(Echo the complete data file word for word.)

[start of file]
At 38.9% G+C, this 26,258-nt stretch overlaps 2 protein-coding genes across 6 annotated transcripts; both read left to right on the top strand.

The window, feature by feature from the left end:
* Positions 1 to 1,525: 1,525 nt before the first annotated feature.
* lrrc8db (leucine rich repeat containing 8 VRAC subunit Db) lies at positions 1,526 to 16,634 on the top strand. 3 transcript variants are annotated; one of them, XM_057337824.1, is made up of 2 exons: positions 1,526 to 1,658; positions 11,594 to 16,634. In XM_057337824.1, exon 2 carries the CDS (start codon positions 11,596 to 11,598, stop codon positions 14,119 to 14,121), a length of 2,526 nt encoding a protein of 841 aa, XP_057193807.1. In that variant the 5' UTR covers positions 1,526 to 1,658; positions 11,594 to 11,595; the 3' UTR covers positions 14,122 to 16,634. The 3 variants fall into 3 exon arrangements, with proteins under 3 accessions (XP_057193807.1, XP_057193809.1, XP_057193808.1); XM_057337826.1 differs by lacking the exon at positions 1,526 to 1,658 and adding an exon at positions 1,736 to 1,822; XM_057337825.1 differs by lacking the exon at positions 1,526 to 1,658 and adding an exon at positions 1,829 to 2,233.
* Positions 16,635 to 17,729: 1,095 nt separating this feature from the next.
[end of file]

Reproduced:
At 38.9% G+C, this 26,258-nt stretch overlaps 2 protein-coding genes across 6 annotated transcripts; both read left to right on the top strand.

The window, feature by feature from the left end:
* Positions 1 to 1,525: 1,525 nt before the first annotated feature.
* lrrc8db (leucine rich repeat containing 8 VRAC subunit Db) lies at positions 1,526 to 16,634 on the top strand. 3 transcript variants are annotated; one of them, XM_057337824.1, is made up of 2 exons: positions 1,526 to 1,658; positions 11,594 to 16,634. In XM_057337824.1, exon 2 carries the CDS (start codon positions 11,596 to 11,598, stop codon positions 14,119 to 14,121), a length of 2,526 nt encoding a protein of 841 aa, XP_057193807.1. In that variant the 5' UTR covers positions 1,526 to 1,658; positions 11,594 to 11,595; the 3' UTR covers positions 14,122 to 16,634. The 3 variants fall into 3 exon arrangements, with proteins under 3 accessions (XP_057193807.1, XP_057193809.1, XP_057193808.1); XM_057337826.1 differs by lacking the exon at positions 1,526 to 1,658 and adding an exon at positions 1,736 to 1,822; XM_057337825.1 differs by lacking the exon at positions 1,526 to 1,658 and adding an exon at positions 1,829 to 2,233.
* Positions 16,635 to 17,729: 1,095 nt separating this feature from the next.